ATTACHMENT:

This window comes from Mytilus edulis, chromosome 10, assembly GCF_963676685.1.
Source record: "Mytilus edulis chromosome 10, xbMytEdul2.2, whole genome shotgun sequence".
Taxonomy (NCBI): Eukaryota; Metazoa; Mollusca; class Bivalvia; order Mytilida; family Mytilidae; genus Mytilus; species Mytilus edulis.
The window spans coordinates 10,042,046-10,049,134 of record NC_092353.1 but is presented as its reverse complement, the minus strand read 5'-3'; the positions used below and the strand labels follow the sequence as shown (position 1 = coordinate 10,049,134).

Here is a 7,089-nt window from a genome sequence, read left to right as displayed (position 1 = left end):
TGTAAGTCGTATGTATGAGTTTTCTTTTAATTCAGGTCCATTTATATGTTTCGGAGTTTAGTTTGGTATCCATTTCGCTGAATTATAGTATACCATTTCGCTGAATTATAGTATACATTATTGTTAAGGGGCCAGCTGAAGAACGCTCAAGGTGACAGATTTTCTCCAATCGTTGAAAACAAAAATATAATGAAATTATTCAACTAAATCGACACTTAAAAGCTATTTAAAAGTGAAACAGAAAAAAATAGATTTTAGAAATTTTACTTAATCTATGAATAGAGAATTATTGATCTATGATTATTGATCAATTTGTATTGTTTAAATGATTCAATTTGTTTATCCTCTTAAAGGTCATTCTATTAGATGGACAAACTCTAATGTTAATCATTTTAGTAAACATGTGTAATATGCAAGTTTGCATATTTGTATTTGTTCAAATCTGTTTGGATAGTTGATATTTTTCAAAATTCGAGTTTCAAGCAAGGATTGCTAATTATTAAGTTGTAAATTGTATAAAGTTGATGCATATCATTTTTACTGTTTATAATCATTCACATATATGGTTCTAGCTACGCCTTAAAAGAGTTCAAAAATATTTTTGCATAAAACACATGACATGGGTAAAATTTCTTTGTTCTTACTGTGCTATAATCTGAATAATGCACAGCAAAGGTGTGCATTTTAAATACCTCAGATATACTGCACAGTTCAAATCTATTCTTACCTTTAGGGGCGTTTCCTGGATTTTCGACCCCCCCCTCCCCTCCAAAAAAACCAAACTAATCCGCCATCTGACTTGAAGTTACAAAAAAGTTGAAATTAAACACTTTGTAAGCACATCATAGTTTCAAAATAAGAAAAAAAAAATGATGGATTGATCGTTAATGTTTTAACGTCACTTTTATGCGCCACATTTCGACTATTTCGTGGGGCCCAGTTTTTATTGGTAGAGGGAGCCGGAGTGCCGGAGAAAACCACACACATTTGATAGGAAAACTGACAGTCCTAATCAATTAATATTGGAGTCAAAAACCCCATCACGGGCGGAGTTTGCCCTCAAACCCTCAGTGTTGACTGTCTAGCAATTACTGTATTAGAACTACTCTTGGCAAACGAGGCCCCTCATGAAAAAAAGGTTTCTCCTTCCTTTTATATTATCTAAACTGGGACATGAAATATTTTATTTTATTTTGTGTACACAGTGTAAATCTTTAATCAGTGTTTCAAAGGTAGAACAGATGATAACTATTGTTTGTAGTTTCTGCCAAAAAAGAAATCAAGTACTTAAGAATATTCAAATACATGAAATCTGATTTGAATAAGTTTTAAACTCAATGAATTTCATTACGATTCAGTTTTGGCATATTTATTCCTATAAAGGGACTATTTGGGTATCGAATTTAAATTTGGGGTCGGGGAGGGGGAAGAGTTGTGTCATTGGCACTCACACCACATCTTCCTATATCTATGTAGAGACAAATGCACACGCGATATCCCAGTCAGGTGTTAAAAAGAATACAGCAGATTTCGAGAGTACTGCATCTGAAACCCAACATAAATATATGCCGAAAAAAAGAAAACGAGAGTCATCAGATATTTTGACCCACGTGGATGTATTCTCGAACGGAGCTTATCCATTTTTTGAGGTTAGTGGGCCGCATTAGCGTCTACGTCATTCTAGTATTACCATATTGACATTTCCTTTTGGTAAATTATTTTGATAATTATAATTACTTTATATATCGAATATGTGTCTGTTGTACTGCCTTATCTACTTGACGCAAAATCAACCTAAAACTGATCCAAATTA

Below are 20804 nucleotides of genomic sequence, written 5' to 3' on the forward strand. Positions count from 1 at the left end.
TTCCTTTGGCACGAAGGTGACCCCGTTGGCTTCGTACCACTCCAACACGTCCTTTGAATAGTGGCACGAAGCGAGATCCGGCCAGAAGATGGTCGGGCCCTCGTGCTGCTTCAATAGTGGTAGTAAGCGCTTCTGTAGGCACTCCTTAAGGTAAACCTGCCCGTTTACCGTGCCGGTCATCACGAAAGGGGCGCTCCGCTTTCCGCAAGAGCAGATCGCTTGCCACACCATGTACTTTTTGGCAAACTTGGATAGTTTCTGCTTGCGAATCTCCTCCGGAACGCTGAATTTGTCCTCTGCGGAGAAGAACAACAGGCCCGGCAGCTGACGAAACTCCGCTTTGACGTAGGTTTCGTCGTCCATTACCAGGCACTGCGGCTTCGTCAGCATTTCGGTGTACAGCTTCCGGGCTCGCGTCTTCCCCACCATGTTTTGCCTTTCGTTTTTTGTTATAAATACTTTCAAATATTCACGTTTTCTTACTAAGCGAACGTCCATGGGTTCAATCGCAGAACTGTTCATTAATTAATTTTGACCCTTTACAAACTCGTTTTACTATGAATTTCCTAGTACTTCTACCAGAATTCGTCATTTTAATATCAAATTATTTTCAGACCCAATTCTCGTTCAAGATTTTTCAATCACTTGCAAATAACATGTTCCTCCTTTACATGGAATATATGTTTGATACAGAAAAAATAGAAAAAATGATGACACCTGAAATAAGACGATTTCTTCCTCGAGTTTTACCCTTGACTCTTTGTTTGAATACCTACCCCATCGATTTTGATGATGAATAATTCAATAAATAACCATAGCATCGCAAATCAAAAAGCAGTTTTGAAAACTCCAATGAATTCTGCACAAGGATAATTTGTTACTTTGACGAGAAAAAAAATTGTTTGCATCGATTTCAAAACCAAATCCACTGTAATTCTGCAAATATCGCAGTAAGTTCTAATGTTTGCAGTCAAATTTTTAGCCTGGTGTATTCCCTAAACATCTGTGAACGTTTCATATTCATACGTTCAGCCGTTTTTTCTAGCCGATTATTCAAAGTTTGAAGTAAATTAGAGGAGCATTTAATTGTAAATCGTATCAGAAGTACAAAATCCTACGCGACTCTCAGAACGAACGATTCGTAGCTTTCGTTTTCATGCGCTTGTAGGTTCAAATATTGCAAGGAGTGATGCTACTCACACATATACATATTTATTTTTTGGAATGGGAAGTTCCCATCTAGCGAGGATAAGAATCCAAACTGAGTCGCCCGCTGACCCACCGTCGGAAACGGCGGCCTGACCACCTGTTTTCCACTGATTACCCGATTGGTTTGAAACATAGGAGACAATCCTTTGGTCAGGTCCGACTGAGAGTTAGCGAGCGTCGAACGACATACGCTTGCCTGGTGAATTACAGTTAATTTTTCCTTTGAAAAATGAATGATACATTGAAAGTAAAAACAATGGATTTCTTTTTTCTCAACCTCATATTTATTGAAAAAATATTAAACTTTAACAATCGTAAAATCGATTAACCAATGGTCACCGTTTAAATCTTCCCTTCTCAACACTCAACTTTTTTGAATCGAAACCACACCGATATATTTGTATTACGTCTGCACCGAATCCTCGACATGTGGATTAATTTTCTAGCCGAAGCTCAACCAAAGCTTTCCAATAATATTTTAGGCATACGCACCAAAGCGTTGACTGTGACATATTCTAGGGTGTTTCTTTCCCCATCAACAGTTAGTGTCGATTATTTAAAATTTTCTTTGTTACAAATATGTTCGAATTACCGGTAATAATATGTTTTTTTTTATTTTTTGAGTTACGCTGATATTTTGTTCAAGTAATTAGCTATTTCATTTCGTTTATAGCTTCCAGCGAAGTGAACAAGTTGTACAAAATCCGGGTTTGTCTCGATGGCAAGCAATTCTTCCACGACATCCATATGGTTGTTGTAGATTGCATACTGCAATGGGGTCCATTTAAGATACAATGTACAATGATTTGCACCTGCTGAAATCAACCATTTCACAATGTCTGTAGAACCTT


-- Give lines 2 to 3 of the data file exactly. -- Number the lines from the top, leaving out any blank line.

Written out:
Source record: "Mytilus edulis chromosome 10, xbMytEdul2.2, whole genome shotgun sequence".
Taxonomy (NCBI): Eukaryota; Metazoa; Mollusca; class Bivalvia; order Mytilida; family Mytilidae; genus Mytilus; species Mytilus edulis.